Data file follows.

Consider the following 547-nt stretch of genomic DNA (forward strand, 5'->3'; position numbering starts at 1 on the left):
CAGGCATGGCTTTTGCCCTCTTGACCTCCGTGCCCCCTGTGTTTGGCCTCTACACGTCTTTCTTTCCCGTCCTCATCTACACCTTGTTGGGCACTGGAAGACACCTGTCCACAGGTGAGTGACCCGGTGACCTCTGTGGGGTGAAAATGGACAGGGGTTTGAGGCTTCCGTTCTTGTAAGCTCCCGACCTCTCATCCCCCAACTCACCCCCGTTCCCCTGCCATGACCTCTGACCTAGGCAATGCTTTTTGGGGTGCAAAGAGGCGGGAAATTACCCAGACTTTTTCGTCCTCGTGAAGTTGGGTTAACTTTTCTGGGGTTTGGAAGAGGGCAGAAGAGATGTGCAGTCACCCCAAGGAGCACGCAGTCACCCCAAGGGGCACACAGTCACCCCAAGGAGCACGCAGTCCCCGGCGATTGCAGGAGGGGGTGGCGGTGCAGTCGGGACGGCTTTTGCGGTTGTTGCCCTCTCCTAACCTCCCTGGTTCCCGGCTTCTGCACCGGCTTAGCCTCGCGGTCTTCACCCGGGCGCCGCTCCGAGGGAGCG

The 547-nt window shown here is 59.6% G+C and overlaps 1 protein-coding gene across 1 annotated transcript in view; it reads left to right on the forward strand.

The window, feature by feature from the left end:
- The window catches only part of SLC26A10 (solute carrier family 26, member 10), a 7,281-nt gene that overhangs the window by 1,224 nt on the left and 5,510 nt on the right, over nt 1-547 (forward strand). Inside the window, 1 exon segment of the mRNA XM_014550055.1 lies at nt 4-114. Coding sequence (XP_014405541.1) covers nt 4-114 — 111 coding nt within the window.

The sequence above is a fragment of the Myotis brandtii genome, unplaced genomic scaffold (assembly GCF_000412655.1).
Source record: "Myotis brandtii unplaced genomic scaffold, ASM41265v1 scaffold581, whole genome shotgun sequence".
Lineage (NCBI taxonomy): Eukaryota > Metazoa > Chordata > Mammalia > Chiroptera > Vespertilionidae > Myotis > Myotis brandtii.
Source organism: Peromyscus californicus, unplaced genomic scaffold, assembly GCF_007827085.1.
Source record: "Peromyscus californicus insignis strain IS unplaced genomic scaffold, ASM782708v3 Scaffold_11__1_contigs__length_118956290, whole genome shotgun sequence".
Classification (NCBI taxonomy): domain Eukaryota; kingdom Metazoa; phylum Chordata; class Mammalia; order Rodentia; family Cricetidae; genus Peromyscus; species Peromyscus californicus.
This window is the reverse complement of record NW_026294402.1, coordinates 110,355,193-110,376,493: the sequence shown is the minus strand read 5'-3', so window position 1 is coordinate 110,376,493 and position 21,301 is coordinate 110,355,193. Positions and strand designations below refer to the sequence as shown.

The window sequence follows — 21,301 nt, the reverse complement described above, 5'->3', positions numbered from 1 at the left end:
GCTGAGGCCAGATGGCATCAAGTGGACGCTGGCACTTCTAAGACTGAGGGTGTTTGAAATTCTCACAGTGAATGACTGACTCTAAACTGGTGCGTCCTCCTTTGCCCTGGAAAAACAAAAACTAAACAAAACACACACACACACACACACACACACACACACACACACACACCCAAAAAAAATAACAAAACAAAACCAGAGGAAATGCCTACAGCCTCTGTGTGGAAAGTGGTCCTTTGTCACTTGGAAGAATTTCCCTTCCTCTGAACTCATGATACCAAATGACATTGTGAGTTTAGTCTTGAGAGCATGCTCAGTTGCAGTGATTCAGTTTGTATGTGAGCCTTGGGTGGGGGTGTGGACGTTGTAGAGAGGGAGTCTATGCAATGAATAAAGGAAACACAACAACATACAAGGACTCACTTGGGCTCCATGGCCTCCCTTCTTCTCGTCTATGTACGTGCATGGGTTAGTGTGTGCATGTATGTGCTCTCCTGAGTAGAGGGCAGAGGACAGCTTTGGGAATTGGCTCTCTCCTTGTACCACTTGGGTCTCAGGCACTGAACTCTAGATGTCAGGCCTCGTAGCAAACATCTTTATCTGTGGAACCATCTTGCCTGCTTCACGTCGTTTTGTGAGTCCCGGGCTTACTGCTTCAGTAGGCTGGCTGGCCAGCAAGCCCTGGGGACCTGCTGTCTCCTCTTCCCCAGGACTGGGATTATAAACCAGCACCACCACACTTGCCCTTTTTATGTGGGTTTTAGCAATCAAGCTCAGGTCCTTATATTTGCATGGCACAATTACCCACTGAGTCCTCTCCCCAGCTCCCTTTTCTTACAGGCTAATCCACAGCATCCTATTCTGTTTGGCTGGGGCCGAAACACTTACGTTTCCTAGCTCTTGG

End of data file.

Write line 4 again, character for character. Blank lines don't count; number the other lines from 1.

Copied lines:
The window, feature by feature from the left end: